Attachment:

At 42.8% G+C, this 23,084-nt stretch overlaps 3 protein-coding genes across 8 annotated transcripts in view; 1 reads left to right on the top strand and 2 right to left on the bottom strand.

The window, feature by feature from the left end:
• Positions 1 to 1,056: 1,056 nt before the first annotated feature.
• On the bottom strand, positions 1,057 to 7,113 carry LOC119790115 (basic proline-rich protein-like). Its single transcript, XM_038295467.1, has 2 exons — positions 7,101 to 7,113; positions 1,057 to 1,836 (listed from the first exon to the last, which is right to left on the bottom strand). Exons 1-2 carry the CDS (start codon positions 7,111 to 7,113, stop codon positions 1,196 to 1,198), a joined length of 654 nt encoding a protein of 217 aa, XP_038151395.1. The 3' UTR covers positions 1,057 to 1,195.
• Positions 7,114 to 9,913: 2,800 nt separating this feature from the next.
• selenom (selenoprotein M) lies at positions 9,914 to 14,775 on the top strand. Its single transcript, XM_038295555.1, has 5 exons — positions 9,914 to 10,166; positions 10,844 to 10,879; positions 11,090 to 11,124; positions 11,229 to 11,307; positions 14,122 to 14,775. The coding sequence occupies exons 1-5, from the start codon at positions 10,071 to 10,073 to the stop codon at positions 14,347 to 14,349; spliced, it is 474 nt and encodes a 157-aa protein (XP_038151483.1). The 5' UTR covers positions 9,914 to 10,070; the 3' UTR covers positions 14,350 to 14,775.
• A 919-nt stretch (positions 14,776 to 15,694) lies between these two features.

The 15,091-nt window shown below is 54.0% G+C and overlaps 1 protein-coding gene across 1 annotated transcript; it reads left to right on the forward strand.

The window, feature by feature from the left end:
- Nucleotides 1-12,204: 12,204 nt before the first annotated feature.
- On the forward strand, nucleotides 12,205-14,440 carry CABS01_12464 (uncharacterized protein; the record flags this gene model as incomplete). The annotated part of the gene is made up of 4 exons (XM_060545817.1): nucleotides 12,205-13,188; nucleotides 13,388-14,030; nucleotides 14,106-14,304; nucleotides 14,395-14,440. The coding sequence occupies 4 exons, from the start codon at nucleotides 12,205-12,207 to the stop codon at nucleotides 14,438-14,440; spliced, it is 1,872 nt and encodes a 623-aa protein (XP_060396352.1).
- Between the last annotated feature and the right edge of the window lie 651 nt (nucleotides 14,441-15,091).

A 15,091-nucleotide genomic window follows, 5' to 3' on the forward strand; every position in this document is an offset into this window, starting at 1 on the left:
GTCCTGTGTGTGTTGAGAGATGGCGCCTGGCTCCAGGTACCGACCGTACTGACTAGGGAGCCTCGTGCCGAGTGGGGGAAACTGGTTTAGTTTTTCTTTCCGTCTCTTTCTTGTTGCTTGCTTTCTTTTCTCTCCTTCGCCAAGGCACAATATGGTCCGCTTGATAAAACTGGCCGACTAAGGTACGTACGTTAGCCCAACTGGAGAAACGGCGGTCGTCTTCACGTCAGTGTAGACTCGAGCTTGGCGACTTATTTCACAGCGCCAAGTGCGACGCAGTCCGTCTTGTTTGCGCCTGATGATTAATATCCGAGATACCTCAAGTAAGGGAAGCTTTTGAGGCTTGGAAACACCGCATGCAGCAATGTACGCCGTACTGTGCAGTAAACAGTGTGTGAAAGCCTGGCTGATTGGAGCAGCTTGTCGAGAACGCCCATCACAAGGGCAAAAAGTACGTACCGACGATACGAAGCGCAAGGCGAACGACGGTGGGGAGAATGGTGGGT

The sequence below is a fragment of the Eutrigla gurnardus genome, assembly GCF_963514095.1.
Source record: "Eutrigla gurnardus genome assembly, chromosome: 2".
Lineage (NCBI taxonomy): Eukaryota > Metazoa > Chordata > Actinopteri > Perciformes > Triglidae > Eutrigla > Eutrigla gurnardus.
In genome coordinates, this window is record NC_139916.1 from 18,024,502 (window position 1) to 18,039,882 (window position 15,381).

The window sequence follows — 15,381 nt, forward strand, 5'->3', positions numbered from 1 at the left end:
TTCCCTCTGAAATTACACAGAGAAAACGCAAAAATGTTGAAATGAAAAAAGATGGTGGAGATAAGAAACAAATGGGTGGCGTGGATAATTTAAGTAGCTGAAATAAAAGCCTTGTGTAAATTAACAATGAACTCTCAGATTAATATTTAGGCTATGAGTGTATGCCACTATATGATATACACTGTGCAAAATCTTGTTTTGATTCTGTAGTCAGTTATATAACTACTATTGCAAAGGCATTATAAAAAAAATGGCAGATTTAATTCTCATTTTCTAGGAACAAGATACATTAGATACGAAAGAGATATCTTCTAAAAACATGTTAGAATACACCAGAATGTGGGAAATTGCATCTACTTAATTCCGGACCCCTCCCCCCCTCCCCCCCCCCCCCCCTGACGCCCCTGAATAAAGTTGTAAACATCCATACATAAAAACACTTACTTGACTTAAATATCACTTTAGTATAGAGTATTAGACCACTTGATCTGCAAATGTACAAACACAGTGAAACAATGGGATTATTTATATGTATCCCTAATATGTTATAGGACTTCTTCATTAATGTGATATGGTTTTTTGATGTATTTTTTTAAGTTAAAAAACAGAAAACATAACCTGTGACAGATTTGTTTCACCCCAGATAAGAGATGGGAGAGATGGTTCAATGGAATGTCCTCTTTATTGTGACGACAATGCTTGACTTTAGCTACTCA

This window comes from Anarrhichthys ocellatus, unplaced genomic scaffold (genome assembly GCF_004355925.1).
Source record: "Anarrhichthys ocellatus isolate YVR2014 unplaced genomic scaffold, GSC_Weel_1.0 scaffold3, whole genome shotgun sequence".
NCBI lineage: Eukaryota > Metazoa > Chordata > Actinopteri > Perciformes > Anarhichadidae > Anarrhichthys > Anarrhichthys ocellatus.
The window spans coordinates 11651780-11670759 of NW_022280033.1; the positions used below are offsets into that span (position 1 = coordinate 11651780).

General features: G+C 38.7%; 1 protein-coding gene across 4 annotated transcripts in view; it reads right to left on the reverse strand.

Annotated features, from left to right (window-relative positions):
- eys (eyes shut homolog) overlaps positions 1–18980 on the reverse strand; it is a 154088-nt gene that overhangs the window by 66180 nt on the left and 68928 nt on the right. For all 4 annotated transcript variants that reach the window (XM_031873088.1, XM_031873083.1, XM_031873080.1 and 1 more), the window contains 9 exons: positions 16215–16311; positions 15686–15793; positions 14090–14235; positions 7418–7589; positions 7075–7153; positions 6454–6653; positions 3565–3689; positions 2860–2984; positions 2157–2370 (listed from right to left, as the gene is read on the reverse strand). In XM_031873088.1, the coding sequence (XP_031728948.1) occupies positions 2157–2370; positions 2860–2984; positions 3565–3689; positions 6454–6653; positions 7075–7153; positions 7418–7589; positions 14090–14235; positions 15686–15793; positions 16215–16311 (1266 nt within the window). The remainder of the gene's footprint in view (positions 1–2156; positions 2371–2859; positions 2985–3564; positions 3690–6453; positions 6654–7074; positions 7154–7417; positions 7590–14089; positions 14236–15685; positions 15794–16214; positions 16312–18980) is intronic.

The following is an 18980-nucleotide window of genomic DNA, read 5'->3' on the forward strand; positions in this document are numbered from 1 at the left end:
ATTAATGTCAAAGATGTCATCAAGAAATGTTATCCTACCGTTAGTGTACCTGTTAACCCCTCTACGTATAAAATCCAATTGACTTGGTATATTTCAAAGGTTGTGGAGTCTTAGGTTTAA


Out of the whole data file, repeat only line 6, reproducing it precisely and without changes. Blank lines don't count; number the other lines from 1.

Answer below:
• selenom (selenoprotein M) lies at positions 9,914 to 14,775 on the top strand. Its single transcript, XM_038295555.1, has 5 exons — positions 9,914 to 10,166; positions 10,844 to 10,879; positions 11,090 to 11,124; positions 11,229 to 11,307; positions 14,122 to 14,775. The coding sequence occupies exons 1-5, from the start codon at positions 10,071 to 10,073 to the stop codon at positions 14,347 to 14,349; spliced, it is 474 nt and encodes a 157-aa protein (XP_038151483.1). The 5' UTR covers positions 9,914 to 10,070; the 3' UTR covers positions 14,350 to 14,775.